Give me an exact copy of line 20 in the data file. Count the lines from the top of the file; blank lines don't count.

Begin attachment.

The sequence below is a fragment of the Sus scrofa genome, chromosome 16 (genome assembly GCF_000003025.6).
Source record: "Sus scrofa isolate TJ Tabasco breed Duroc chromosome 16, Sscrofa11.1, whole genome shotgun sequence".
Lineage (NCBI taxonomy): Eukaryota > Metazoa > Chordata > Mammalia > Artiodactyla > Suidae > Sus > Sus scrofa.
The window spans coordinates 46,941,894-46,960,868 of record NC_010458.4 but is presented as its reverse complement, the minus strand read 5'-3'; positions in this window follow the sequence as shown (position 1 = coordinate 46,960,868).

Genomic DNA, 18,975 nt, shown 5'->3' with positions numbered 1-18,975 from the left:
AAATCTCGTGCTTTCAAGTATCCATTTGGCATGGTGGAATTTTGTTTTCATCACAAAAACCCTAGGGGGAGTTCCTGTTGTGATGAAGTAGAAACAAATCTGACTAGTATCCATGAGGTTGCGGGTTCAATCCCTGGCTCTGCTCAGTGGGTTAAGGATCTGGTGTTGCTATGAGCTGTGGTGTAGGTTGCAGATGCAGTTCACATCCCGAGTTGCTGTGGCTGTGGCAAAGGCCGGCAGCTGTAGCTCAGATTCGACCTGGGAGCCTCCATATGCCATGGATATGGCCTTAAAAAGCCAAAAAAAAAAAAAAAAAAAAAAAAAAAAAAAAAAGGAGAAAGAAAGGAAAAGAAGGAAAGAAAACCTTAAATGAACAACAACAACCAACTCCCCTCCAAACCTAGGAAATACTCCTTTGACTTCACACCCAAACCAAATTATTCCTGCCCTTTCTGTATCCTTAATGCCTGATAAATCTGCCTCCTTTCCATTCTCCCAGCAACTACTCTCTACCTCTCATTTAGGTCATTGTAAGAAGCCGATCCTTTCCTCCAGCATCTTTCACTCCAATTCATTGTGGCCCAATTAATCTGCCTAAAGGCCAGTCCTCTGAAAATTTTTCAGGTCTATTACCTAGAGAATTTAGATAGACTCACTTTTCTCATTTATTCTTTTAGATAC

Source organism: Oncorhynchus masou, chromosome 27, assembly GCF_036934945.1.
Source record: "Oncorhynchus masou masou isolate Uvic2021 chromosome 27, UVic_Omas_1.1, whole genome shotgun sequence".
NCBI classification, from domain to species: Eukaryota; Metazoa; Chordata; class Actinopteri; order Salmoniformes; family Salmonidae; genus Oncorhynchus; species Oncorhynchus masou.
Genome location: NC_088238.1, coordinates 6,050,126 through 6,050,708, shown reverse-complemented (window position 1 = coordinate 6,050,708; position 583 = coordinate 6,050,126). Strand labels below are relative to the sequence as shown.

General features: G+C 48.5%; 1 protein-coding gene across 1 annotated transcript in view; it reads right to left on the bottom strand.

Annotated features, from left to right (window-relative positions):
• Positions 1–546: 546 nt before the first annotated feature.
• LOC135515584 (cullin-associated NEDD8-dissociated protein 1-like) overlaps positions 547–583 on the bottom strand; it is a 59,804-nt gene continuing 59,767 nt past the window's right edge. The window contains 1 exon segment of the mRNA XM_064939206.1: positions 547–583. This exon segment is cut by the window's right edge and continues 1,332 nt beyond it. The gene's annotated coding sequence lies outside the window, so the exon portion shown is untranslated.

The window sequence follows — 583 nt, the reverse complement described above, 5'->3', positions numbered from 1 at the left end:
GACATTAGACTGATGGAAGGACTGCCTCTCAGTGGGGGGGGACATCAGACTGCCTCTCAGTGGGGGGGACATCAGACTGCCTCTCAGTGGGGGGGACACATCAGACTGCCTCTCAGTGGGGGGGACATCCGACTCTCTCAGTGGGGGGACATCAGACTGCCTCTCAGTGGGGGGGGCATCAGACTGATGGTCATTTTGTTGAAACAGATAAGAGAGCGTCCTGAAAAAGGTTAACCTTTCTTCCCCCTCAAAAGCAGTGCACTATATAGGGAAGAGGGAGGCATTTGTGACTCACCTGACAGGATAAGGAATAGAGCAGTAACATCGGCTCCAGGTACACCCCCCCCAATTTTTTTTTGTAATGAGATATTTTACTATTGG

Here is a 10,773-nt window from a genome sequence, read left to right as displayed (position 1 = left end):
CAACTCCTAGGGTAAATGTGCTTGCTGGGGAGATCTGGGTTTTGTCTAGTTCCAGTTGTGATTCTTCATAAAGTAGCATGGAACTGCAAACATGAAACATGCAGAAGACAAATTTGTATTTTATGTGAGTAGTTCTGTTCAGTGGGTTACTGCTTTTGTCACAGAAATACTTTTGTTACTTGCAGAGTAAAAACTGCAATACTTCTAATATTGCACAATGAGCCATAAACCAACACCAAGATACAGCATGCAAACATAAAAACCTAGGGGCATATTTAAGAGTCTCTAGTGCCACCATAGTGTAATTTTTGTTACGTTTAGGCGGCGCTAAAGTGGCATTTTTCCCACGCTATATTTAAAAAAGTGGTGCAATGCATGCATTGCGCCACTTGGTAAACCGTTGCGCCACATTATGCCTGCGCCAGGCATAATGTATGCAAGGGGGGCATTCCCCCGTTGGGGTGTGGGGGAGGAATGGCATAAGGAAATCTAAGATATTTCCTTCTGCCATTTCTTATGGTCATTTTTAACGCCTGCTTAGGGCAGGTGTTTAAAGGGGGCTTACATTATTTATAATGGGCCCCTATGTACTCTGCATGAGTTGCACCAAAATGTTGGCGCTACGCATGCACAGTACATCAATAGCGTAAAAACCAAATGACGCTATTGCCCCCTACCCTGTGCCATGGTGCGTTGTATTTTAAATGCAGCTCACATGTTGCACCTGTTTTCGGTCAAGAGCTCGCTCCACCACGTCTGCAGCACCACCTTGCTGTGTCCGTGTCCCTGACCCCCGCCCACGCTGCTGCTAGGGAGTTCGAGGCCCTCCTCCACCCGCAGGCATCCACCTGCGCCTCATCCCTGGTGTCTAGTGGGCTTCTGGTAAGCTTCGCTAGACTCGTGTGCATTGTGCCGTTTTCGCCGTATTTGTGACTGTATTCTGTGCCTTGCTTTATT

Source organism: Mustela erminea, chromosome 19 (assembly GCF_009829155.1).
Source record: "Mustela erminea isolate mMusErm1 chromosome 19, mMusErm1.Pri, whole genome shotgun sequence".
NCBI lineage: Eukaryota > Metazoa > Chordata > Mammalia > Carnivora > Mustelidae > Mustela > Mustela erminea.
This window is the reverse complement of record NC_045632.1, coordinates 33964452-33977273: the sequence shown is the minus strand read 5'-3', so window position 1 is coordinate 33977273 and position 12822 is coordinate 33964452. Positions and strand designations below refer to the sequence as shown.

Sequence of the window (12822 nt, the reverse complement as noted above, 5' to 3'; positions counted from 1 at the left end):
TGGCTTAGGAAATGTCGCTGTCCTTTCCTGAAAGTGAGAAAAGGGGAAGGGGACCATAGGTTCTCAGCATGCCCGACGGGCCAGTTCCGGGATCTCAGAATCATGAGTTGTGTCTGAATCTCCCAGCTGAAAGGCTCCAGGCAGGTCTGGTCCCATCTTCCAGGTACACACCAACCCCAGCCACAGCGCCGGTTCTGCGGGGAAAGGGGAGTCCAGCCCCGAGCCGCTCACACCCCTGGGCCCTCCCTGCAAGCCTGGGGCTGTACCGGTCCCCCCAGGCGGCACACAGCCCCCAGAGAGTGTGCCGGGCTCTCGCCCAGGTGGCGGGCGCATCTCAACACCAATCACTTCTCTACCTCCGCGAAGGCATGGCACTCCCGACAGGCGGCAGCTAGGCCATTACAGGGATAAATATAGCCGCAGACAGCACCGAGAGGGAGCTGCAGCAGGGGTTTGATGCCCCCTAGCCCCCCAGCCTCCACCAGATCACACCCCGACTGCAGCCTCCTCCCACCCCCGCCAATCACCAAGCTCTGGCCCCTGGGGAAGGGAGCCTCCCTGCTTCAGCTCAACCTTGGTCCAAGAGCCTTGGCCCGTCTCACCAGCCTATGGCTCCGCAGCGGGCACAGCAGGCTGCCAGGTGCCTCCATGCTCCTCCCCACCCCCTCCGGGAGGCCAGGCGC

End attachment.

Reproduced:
Source record: "Mustela erminea isolate mMusErm1 chromosome 19, mMusErm1.Pri, whole genome shotgun sequence".